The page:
Accusations have been made that Donald Trump has perhaps incited or condoned violence at several of his campaign events. Fellow New Yorker, Stacey Dash, offers a different interpretation.
The actress and sometimes Fox News contributor wrote on Patheos that “this is a total misread of our next President.”
Dash believes individuals at these campaign events should be held responsible for their own actions. “First of all, he’s [Trump] not responsible for what every random guy does – out of thousands.”
“Second of all, he’s not violent, he’s just “street.” He was born in Queens. Of course, that doesn’t mean he was hustling on the street, dodging bullets. I know he had a privileged upbringing that no doubt isolated him from much of the violence and strife that some people grew up with in the city.”
Dash, who grew up in the South Bronx, said growing up in New York makes a person “see the world in a certain way.” She continued, “there is something about growing up in New York, a certain toughness instilled, a certain level of “street” that can’t be ignored.”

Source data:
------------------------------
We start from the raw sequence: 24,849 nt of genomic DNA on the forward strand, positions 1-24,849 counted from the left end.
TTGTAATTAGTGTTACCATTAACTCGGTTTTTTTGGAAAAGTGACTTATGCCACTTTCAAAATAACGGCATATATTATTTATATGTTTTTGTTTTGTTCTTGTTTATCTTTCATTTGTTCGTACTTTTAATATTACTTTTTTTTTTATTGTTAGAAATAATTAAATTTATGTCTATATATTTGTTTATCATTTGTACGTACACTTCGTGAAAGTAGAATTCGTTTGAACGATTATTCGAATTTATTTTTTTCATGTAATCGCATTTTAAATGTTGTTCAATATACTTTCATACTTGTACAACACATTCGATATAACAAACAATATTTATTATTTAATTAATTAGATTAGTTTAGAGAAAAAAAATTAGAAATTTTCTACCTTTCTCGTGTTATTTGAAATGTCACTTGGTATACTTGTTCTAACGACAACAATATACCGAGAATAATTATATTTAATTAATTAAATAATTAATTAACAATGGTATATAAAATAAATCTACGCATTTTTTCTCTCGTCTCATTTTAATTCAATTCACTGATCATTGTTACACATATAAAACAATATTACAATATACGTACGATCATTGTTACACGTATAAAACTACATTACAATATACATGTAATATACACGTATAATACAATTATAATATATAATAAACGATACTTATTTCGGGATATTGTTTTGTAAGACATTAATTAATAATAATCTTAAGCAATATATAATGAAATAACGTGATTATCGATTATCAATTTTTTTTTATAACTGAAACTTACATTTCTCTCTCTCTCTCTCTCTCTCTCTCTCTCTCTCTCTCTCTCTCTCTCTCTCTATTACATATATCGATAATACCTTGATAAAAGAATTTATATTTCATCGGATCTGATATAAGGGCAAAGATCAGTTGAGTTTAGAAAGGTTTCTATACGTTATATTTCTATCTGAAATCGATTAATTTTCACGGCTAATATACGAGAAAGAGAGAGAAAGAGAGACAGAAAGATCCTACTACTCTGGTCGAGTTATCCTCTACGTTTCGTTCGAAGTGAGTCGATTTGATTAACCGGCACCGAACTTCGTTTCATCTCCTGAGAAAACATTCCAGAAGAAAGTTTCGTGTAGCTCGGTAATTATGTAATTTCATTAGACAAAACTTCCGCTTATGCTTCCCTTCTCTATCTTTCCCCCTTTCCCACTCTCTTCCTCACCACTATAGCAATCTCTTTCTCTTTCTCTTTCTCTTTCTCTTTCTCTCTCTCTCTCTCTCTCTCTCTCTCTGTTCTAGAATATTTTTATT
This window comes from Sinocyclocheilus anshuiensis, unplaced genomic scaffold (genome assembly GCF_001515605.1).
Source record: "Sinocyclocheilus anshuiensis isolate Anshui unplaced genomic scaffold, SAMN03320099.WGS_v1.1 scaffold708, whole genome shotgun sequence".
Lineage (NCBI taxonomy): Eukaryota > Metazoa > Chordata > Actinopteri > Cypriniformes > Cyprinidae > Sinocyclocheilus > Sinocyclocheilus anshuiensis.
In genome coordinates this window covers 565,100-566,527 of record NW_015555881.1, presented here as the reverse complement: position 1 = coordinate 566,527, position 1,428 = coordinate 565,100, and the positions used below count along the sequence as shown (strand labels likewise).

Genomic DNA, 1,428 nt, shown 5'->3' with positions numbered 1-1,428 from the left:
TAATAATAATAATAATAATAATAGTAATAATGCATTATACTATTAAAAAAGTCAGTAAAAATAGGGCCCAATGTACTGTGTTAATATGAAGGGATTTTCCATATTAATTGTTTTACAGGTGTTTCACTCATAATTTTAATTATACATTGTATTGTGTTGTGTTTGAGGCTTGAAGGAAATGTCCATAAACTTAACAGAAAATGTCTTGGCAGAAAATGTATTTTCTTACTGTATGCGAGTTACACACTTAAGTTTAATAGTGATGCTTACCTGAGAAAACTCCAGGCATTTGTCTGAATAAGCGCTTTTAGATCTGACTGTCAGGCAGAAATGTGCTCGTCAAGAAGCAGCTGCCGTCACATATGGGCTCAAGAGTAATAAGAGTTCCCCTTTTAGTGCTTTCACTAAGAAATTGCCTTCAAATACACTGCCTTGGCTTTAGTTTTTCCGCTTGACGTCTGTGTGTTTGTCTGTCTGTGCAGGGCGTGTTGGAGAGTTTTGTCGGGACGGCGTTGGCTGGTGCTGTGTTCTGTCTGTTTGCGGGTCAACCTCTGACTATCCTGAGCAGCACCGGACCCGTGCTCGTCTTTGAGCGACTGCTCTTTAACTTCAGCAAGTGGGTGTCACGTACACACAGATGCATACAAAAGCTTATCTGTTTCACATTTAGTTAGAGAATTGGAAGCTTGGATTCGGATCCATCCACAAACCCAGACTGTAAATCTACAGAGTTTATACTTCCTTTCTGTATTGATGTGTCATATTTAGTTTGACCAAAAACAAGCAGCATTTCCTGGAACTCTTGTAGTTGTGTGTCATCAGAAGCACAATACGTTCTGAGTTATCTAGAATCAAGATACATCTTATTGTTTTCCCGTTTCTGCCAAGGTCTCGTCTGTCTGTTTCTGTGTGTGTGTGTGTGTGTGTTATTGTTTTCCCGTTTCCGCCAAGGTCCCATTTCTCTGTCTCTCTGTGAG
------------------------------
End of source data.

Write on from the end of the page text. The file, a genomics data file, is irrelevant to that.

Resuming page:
She says you learn critical lessons and responses:
“Actions have consequences.”
“Rude people are not tolerated.”
“If you attack me, I’ll come back at you twice as hard.”
She says those lessons and responses were not lost on Trump and “that’s why Americans LOVE him.” In Trump, Americans have someone who won’t put up with the nonsense or get pushed around.
Dash recalled Romney’s “No Apology” tour, but wrote that Romney was too much of a gentlemen… “almost too good to do what needs to be done.” And he didn’t get it done. He was pushed aside.
Because of his New York “street” smarts, Trump won’t get pushed aside or fail, according to Dash.
And that’s the hope his ardent supporters, who feel they’ve been pushed aside and had their values ignored and marginalized by an elitist left-leaning establishment, have in him.
Perhaps suggesting all this strife will make our country better in the end, Dash offered a quote on the value of ‘struggle’ that’s worth repeating:
“If there is no struggle, there is no progress. Those who profess to favor freedom, and yet depreciate agitation, are men who want crops without plowing up the ground. They want rain without thunder and lightning. They want the ocean without the awful roar of its many waters. This struggle may be a moral one; or it may be a physical one; or it may be both moral and physical; but is must be a struggle. Power concedes nothing without a demand. It never did and it never will.” – Frederick Douglas